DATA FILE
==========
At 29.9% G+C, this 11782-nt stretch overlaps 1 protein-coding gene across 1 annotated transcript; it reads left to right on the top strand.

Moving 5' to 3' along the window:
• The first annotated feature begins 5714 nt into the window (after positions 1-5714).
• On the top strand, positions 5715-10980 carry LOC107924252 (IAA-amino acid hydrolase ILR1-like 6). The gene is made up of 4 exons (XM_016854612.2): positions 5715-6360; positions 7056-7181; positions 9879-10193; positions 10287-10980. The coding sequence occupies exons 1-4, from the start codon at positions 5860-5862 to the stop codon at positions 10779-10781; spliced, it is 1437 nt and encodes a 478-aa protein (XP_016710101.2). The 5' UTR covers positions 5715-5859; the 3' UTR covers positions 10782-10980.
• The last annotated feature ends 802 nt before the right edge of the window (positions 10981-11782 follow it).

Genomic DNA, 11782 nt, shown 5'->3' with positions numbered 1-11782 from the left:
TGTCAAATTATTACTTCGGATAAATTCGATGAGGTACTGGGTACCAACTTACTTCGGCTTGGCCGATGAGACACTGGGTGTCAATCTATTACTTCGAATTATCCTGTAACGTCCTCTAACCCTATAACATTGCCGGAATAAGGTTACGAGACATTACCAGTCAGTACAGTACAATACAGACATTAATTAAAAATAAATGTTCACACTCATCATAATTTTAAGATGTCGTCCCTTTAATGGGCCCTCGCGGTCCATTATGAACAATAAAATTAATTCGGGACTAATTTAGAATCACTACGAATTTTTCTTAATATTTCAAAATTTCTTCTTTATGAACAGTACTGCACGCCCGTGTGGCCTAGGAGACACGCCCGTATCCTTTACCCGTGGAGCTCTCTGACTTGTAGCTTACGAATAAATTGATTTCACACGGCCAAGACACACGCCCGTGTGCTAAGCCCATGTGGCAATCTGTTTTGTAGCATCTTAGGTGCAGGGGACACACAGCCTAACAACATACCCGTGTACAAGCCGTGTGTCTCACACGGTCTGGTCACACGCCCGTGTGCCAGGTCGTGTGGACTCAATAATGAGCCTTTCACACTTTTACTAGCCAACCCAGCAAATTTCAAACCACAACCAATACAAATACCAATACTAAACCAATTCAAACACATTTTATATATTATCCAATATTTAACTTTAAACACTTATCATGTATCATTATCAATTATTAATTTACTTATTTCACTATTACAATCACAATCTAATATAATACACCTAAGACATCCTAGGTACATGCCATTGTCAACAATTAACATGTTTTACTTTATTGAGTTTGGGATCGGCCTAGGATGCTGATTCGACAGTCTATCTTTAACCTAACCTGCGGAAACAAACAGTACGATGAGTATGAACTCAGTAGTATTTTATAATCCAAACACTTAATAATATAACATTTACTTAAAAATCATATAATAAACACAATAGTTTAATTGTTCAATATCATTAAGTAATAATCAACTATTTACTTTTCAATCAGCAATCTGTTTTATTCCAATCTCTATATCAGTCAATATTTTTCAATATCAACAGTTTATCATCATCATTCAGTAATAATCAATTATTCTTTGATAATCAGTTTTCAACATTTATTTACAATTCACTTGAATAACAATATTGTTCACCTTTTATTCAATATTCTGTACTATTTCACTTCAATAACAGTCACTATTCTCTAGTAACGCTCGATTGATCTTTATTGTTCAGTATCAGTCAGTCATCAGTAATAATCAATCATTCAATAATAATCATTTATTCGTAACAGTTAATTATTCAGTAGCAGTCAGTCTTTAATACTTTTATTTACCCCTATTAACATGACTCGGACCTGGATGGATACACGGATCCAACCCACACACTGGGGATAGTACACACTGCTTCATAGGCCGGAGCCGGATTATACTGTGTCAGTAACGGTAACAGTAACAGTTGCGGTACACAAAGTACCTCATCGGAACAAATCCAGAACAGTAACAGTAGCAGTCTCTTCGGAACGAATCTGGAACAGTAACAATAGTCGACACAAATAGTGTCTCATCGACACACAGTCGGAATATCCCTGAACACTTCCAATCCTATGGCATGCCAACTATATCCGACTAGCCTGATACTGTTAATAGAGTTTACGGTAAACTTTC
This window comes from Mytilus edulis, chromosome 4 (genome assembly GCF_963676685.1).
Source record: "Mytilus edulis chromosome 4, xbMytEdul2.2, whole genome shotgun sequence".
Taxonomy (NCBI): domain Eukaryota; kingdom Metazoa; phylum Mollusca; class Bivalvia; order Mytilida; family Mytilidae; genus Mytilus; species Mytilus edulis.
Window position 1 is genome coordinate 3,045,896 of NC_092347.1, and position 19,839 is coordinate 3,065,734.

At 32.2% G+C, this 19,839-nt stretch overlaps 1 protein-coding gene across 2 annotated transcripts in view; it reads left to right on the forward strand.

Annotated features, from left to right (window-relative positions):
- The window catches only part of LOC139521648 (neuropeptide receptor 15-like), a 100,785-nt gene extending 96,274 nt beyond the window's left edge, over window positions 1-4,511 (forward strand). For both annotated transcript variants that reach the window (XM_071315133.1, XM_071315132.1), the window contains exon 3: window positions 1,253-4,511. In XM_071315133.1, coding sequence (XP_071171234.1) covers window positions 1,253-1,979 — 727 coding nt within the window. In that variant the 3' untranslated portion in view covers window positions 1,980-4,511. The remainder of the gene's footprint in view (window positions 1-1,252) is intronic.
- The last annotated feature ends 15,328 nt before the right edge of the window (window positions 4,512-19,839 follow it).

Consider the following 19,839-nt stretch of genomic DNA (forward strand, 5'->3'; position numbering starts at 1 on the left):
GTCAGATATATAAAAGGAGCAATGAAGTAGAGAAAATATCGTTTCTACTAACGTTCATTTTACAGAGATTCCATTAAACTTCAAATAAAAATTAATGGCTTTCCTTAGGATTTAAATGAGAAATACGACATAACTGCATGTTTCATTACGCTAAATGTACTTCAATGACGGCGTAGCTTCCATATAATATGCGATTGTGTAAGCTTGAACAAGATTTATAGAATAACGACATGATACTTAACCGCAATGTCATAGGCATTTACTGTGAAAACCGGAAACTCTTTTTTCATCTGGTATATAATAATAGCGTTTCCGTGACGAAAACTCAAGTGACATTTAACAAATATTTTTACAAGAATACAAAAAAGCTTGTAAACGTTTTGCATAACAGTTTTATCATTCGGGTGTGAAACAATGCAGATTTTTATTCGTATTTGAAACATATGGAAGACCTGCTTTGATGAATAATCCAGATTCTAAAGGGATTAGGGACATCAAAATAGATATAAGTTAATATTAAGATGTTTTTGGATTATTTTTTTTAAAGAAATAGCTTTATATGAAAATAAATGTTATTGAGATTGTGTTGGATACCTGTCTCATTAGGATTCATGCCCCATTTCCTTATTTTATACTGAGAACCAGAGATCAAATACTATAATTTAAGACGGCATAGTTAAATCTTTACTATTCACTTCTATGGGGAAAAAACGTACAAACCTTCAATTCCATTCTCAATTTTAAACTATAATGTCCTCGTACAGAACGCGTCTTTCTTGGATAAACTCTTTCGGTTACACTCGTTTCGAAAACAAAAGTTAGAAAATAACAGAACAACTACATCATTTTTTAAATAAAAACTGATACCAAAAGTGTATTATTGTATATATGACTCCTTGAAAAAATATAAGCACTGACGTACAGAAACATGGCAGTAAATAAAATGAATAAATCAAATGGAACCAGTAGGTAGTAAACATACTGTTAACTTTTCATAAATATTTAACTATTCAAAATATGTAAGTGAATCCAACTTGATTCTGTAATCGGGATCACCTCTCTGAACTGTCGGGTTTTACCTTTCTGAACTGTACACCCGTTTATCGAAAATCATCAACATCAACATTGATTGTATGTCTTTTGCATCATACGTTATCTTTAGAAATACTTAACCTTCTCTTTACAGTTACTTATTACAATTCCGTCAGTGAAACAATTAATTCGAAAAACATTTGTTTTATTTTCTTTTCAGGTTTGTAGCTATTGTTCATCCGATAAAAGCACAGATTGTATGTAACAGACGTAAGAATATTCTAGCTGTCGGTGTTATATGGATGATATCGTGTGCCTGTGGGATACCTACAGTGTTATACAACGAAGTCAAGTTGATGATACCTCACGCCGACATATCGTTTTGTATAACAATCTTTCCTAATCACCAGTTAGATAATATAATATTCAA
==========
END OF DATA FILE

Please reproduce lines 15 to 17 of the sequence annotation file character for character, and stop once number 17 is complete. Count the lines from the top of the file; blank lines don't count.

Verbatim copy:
- The last annotated feature ends 15,328 nt before the right edge of the window (window positions 4,512-19,839 follow it).

Consider the following 19,839-nt stretch of genomic DNA (forward strand, 5'->3'; position numbering starts at 1 on the left):
GTCAGATATATAAAAGGAGCAATGAAGTAGAGAAAATATCGTTTCTACTAACGTTCATTTTACAGAGATTCCATTAAACTTCAAATAAAAATTAATGGCTTTCCTTAGGATTTAAATGAGAAATACGACATAACTGCATGTTTCATTACGCTAAATGTACTTCAATGACGGCGTAGCTTCCATATAATATGCGATTGTGTAAGCTTGAACAAGATTTATAGAATAACGACATGATACTTAACCGCAATGTCATAGGCATTTACTGTGAAAACCGGAAACTCTTTTTTCATCTGGTATATAATAATAGCGTTTCCGTGACGAAAACTCAAGTGACATTTAACAAATATTTTTACAAGAATACAAAAAAGCTTGTAAACGTTTTGCATAACAGTTTTATCATTCGGGTGTGAAACAATGCAGATTTTTATTCGTATTTGAAACATATGGAAGACCTGCTTTGATGAATAATCCAGATTCTAAAGGGATTAGGGACATCAAAATAGATATAAGTTAATATTAAGATGTTTTTGGATTATTTTTTTTAAAGAAATAGCTTTATATGAAAATAAATGTTATTGAGATTGTGTTGGATACCTGTCTCATTAGGATTCATGCCCCATTTCCTTATTTTATACTGAGAACCAGAGATCAAATACTATAATTTAAGACGGCATAGTTAAATCTTTACTATTCACTTCTATGGGGAAAAAACGTACAAACCTTCAATTCCATTCTCAATTTTAAACTATAATGTCCTCGTACAGAACGCGTCTTTCTTGGATAAACTCTTTCGGTTACACTCGTTTCGAAAACAAAAGTTAGAAAATAACAGAACAACTACATCATTTTTTAAATAAAAACTGATACCAAAAGTGTATTATTGTATATATGACTCCTTGAAAAAATATAAGCACTGACGTACAGAAACATGGCAGTAAATAAAATGAATAAATCAAATGGAACCAGTAGGTAGTAAACATACTGTTAACTTTTCATAAATATTTAACTATTCAAAATATGTAAGTGAATCCAACTTGATTCTGTAATCGGGATCACCTCTCTGAACTGTCGGGTTTTACCTTTCTGAACTGTACACCCGTTTATCGAAAATCATCAACATCAACATTGATTGTATGTCTTTTGCATCATACGTTATCTTTAGAAATACTTAACCTTCTCTTTACAGTTACTTATTACAATTCCGTCAGTGAAACAATTAATTCGAAAAACATTTGTTTTATTTTCTTTTCAGGTTTGTAGCTATTGTTCATCCGATAAAAGCACAGATTGTATGTAACAGACGTAAGAATATTCTAGCTGTCGGTGTTATATGGATGATATCGTGTGCCTGTGGGATACCTACAGTGTTATACAACGAAGTCAAGTTGATGATACCTCACGCCGACATATCGTTTTGTATAACAATCTTTCCTAATCACCAGTTAGATAATATAATATTCAA